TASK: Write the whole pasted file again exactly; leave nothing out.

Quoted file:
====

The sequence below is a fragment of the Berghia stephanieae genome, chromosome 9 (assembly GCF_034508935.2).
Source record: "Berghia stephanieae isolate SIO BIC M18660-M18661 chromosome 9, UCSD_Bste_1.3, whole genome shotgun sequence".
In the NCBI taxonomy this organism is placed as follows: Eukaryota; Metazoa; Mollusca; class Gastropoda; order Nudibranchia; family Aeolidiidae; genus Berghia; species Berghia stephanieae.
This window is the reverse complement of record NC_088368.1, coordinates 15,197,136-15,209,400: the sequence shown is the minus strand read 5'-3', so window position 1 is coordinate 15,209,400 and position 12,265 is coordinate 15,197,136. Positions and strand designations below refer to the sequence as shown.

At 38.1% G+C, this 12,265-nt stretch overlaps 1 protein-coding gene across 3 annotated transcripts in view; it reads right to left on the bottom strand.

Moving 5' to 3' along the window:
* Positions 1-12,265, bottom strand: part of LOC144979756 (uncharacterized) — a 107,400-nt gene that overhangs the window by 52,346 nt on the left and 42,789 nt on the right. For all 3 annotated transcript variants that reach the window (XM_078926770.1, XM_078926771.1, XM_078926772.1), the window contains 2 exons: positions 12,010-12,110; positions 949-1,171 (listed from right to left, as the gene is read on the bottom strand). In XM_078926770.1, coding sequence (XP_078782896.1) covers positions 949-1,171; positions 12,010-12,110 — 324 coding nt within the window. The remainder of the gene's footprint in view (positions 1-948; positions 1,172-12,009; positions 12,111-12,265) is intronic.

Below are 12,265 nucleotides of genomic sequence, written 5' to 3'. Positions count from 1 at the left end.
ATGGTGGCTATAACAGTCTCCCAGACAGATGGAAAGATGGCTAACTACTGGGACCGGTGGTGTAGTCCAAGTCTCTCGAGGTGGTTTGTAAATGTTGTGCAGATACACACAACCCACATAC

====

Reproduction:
The sequence below is a fragment of the Berghia stephanieae genome, chromosome 9 (assembly GCF_034508935.2).
Source record: "Berghia stephanieae isolate SIO BIC M18660-M18661 chromosome 9, UCSD_Bste_1.3, whole genome shotgun sequence".
In the NCBI taxonomy this organism is placed as follows: Eukaryota; Metazoa; Mollusca; class Gastropoda; order Nudibranchia; family Aeolidiidae; genus Berghia; species Berghia stephanieae.
This window is the reverse complement of record NC_088368.1, coordinates 15,197,136-15,209,400: the sequence shown is the minus strand read 5'-3', so window position 1 is coordinate 15,209,400 and position 12,265 is coordinate 15,197,136. Positions and strand designations below refer to the sequence as shown.

At 38.1% G+C, this 12,265-nt stretch overlaps 1 protein-coding gene across 3 annotated transcripts in view; it reads right to left on the bottom strand.

Moving 5' to 3' along the window:
* Positions 1-12,265, bottom strand: part of LOC144979756 (uncharacterized) — a 107,400-nt gene that overhangs the window by 52,346 nt on the left and 42,789 nt on the right. For all 3 annotated transcript variants that reach the window (XM_078926770.1, XM_078926771.1, XM_078926772.1), the window contains 2 exons: positions 12,010-12,110; positions 949-1,171 (listed from right to left, as the gene is read on the bottom strand). In XM_078926770.1, coding sequence (XP_078782896.1) covers positions 949-1,171; positions 12,010-12,110 — 324 coding nt within the window. The remainder of the gene's footprint in view (positions 1-948; positions 1,172-12,009; positions 12,111-12,265) is intronic.

Below are 12,265 nucleotides of genomic sequence, written 5' to 3'. Positions count from 1 at the left end.
ATGGTGGCTATAACAGTCTCCCAGACAGATGGAAAGATGGCTAACTACTGGGACCGGTGGTGTAGTCCAAGTCTCTCGAGGTGGTTTGTAAATGTTGTGCAGATACACACAACCCACATAC